Mutual Aid

A Factor of Evolution

Mutual Aid

In a work of stunning and well-reasoned scholarship, a famous anarchist posits that the most effective human and animal communities are essentially cooperative, rather than competitive. A powerful counterpoint to the tenets of Social Darwinism.

From Mutual Aid to the Welfare State

Fraternal Societies and Social Services, 1890-1967

From Mutual Aid to the Welfare State

During the late nineteenth and early twentieth centuries, more Americans belonged to fraternal societies than to any other kind of voluntary association, with the possible exception of churches. Despite the stereotypical image of the lodge as the exclusiv

Mutual Aid

A Factor of Evolution

Mutual Aid

Written partly in response to Social Darwinism and in particular to Thomas H. Huxley's nineteenth-century essay, "The Struggle for Existence," Kropotkin's book drew on his experiences in scientific expeditions in Siberia to illustrate the phenomenon of cooperation. After examining the evidence of cooperation in nonhuman animals, pre-feudal societies, in medieval cities, and in modern times, he concludes that cooperation and mutual aid are the most important factors in the evolution of the species and the ability to survive.

A Mutual-Aid Model for Social Work with Groups

A Mutual-Aid Model for Social Work with Groups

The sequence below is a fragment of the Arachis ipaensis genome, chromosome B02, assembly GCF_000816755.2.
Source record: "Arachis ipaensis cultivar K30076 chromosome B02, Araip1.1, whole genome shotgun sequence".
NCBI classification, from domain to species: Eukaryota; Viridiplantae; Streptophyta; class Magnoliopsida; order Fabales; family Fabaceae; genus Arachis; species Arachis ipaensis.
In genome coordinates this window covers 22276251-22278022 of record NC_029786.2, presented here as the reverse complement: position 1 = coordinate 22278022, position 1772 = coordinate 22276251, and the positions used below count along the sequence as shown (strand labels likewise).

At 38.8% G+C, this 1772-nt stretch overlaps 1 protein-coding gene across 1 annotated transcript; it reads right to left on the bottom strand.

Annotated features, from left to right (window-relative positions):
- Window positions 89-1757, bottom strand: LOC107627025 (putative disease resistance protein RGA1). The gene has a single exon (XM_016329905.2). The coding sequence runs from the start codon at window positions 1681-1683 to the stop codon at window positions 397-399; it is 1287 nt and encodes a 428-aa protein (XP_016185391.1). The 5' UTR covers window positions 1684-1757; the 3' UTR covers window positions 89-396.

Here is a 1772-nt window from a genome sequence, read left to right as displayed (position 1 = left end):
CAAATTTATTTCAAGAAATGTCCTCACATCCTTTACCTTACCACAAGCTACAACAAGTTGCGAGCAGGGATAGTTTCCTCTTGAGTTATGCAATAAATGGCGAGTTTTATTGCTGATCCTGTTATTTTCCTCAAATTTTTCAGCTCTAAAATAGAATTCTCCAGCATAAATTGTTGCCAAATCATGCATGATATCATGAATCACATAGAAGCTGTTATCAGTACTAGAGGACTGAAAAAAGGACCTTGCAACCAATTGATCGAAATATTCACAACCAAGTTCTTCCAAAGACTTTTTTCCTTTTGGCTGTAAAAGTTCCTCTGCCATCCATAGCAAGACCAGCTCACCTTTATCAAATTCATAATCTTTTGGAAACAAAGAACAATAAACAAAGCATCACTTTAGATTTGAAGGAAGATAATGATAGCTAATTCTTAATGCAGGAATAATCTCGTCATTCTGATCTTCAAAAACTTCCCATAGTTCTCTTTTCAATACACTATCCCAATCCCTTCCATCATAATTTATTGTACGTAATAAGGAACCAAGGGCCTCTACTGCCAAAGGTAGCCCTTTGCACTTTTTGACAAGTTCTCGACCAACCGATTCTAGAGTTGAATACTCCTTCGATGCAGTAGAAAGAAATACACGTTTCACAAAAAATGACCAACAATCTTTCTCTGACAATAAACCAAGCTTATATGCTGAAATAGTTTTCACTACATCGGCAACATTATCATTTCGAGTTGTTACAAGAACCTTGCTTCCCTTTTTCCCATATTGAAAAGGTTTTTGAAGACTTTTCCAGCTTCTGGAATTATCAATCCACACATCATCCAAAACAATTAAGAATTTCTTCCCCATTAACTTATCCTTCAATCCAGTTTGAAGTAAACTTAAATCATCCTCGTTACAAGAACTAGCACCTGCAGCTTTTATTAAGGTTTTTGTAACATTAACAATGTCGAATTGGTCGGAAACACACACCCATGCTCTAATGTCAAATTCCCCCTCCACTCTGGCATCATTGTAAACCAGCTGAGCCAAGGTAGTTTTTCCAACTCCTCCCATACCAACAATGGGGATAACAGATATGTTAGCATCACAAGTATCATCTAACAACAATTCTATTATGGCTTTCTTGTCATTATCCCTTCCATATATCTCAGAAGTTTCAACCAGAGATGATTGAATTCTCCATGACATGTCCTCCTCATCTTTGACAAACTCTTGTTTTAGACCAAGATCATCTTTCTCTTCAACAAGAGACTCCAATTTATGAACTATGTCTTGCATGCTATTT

Group work is a popular and widely used social work method. Focusing particularly on the central role of mutual aid in effective group work, this text presents the theoretical base, outlines core principles, and introduces the skills for translating those theories and principles into practice. A Mutual-Aid Model for Social Work with Groups will help readers to catalyze the strengths of group members such that they become better problem solvers in all areas of life from the playroom to the boardroom. Increased coverage of evaluation and evidence-based practice speaks to the field’s growing concern with monitoring process and assessing progress. The book also includes: worker-based obstacles to mutual aid, their impact, and their antidotes pre-group planning including new discussion on curriculum groups group building by prioritizing certain goals and norms in the new group the significance of time and place on mutual aid and the role of the group worker maintaining mutual aid during so-called individual problem solving an expanded discussion of anti-oppression and anti-oppressive practice unlocking a group’s potential to make difference and conflict useful special considerations in working with time-limited, open-ended, and very large groups. Case examples are used throughout to help bridge the gap between theory and practice, and exercises for class or field, help learners to immediately apply conceptual material to their practice. All resources required to carry out the exercises are contained in over 20 appendices at the end of the book. Key points at the end of each chapter recap the major concepts presented, and a roster of recommended reading for each chapter points the reader to further resources on each topic. Designed to support ethical and successful practice, this textbook is an essential addition to the library of any social work student or human service practitioner working with groups.